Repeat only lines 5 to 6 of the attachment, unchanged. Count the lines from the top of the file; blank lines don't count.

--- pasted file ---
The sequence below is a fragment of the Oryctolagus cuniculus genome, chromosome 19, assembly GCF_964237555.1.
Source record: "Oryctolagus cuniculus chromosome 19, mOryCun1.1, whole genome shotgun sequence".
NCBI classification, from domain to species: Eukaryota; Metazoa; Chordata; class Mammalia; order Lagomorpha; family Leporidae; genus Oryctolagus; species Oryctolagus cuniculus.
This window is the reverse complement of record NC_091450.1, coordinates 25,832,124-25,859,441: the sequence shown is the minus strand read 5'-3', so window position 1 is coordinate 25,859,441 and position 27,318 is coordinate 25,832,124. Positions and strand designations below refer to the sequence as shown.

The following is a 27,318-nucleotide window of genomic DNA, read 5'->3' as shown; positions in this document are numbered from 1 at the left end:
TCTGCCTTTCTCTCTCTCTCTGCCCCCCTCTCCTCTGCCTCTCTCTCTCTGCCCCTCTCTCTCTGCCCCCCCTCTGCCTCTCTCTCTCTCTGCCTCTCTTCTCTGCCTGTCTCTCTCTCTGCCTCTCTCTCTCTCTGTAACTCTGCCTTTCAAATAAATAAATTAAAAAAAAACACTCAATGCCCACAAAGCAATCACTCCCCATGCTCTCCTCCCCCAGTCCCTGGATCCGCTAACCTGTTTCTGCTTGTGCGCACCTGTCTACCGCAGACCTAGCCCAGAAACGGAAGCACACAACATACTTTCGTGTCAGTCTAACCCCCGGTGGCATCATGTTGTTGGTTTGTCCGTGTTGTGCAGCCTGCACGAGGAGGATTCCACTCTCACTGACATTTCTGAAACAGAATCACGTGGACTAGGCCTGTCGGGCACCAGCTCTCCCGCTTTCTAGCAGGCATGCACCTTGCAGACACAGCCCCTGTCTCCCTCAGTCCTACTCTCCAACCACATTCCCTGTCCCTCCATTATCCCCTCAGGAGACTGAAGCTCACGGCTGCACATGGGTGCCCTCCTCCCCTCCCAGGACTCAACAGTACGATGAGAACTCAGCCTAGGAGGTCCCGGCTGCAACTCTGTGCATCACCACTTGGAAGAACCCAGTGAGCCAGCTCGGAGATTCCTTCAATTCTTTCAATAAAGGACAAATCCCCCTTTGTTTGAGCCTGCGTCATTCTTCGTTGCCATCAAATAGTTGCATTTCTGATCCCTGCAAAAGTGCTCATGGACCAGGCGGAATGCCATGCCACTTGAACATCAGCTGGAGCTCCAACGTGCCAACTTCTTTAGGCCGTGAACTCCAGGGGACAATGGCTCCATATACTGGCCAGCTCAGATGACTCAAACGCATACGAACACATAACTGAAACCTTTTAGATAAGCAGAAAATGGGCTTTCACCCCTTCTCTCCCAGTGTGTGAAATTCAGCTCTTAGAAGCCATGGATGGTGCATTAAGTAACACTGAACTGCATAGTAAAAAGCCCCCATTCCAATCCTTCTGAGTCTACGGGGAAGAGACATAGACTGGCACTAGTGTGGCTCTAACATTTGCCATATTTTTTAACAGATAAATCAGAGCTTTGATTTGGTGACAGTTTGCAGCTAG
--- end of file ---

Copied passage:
The following is a 27,318-nucleotide window of genomic DNA, read 5'->3' as shown; positions in this document are numbered from 1 at the left end:
TCTGCCTTTCTCTCTCTCTCTGCCCCCCTCTCCTCTGCCTCTCTCTCTCTGCCCCTCTCTCTCTGCCCCCCCTCTGCCTCTCTCTCTCTCTGCCTCTCTTCTCTGCCTGTCTCTCTCTCTGCCTCTCTCTCTCTCTGTAACTCTGCCTTTCAAATAAATAAATTAAAAAAAAACACTCAATGCCCACAAAGCAATCACTCCCCATGCTCTCCTCCCCCAGTCCCTGGATCCGCTAACCTGTTTCTGCTTGTGCGCACCTGTCTACCGCAGACCTAGCCCAGAAACGGAAGCACACAACATACTTTCGTGTCAGTCTAACCCCCGGTGGCATCATGTTGTTGGTTTGTCCGTGTTGTGCAGCCTGCACGAGGAGGATTCCACTCTCACTGACATTTCTGAAACAGAATCACGTGGACTAGGCCTGTCGGGCACCAGCTCTCCCGCTTTCTAGCAGGCATGCACCTTGCAGACACAGCCCCTGTCTCCCTCAGTCCTACTCTCCAACCACATTCCCTGTCCCTCCATTATCCCCTCAGGAGACTGAAGCTCACGGCTGCACATGGGTGCCCTCCTCCCCTCCCAGGACTCAACAGTACGATGAGAACTCAGCCTAGGAGGTCCCGGCTGCAACTCTGTGCATCACCACTTGGAAGAACCCAGTGAGCCAGCTCGGAGATTCCTTCAATTCTTTCAATAAAGGACAAATCCCCCTTTGTTTGAGCCTGCGTCATTCTTCGTTGCCATCAAATAGTTGCATTTCTGATCCCTGCAAAAGTGCTCATGGACCAGGCGGAATGCCATGCCACTTGAACATCAGCTGGAGCTCCAACGTGCCAACTTCTTTAGGCCGTGAACTCCAGGGGACAATGGCTCCATATACTGGCCAGCTCAGATGACTCAAACGCATACGAACACATAACTGAAACCTTTTAGATAAGCAGAAAATGGGCTTTCACCCCTTCTCTCCCAGTGTGTGAAATTCAGCTCTTAGAAGCCATGGATGGTGCATTAAGTAACACTGAACTGCATAGTAAAAAGCCCCCATTCCAATCCTTCTGAGTCTACGGGGAAGAGACATAGACTGGCACTAGTGTGGCTCTAACATTTGCCATATTTTTTAACAGATAAATCAGAGCTTTGATTTGGTGACAGTTTGCAGCTAG